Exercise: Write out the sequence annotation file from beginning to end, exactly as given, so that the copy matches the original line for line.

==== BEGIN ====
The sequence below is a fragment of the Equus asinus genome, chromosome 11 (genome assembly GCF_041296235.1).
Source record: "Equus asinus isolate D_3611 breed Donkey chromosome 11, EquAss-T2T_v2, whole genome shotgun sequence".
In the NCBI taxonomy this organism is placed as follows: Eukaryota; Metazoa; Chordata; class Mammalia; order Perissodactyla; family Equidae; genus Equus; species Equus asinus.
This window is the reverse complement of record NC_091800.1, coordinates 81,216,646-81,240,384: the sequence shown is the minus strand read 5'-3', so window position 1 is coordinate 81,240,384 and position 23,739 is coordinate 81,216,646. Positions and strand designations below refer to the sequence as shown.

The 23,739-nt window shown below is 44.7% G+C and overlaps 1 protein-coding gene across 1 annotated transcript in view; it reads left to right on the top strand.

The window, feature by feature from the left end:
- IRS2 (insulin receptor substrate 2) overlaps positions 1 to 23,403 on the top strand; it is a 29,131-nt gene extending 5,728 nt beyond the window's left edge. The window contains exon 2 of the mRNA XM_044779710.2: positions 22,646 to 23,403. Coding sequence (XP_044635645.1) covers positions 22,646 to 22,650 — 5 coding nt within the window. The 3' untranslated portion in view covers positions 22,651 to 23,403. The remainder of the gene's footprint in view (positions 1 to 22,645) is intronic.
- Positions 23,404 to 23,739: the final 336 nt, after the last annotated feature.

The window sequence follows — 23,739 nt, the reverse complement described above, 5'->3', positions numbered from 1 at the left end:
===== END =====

The sequence below is a fragment of the Equus asinus genome, chromosome 11 (genome assembly GCF_041296235.1).
Source record: "Equus asinus isolate D_3611 breed Donkey chromosome 11, EquAss-T2T_v2, whole genome shotgun sequence".
In the NCBI taxonomy this organism is placed as follows: Eukaryota; Metazoa; Chordata; class Mammalia; order Perissodactyla; family Equidae; genus Equus; species Equus asinus.
This window is the reverse complement of record NC_091800.1, coordinates 81,216,646-81,240,384: the sequence shown is the minus strand read 5'-3', so window position 1 is coordinate 81,240,384 and position 23,739 is coordinate 81,216,646. Positions and strand designations below refer to the sequence as shown.

The 23,739-nt window shown below is 44.7% G+C and overlaps 1 protein-coding gene across 1 annotated transcript in view; it reads left to right on the top strand.

The window, feature by feature from the left end:
- IRS2 (insulin receptor substrate 2) overlaps positions 1 to 23,403 on the top strand; it is a 29,131-nt gene extending 5,728 nt beyond the window's left edge. The window contains exon 2 of the mRNA XM_044779710.2: positions 22,646 to 23,403. Coding sequence (XP_044635645.1) covers positions 22,646 to 22,650 — 5 coding nt within the window. The 3' untranslated portion in view covers positions 22,651 to 23,403. The remainder of the gene's footprint in view (positions 1 to 22,645) is intronic.
- Positions 23,404 to 23,739: the final 336 nt, after the last annotated feature.

The window sequence follows — 23,739 nt, the reverse complement described above, 5'->3', positions numbered from 1 at the left end: